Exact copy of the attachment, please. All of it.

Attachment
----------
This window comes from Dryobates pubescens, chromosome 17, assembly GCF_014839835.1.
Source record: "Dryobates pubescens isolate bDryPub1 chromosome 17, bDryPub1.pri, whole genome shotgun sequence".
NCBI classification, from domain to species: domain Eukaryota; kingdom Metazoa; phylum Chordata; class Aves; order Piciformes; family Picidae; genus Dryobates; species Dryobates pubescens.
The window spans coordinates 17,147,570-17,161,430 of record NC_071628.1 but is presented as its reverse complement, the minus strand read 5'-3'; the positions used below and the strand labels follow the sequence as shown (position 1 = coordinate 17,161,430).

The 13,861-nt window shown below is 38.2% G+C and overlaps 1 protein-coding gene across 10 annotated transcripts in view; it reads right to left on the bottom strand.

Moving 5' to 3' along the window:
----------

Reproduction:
This window comes from Dryobates pubescens, chromosome 17, assembly GCF_014839835.1.
Source record: "Dryobates pubescens isolate bDryPub1 chromosome 17, bDryPub1.pri, whole genome shotgun sequence".
NCBI classification, from domain to species: domain Eukaryota; kingdom Metazoa; phylum Chordata; class Aves; order Piciformes; family Picidae; genus Dryobates; species Dryobates pubescens.
The window spans coordinates 17,147,570-17,161,430 of record NC_071628.1 but is presented as its reverse complement, the minus strand read 5'-3'; the positions used below and the strand labels follow the sequence as shown (position 1 = coordinate 17,161,430).

The 13,861-nt window shown below is 38.2% G+C and overlaps 1 protein-coding gene across 10 annotated transcripts in view; it reads right to left on the bottom strand.

Moving 5' to 3' along the window: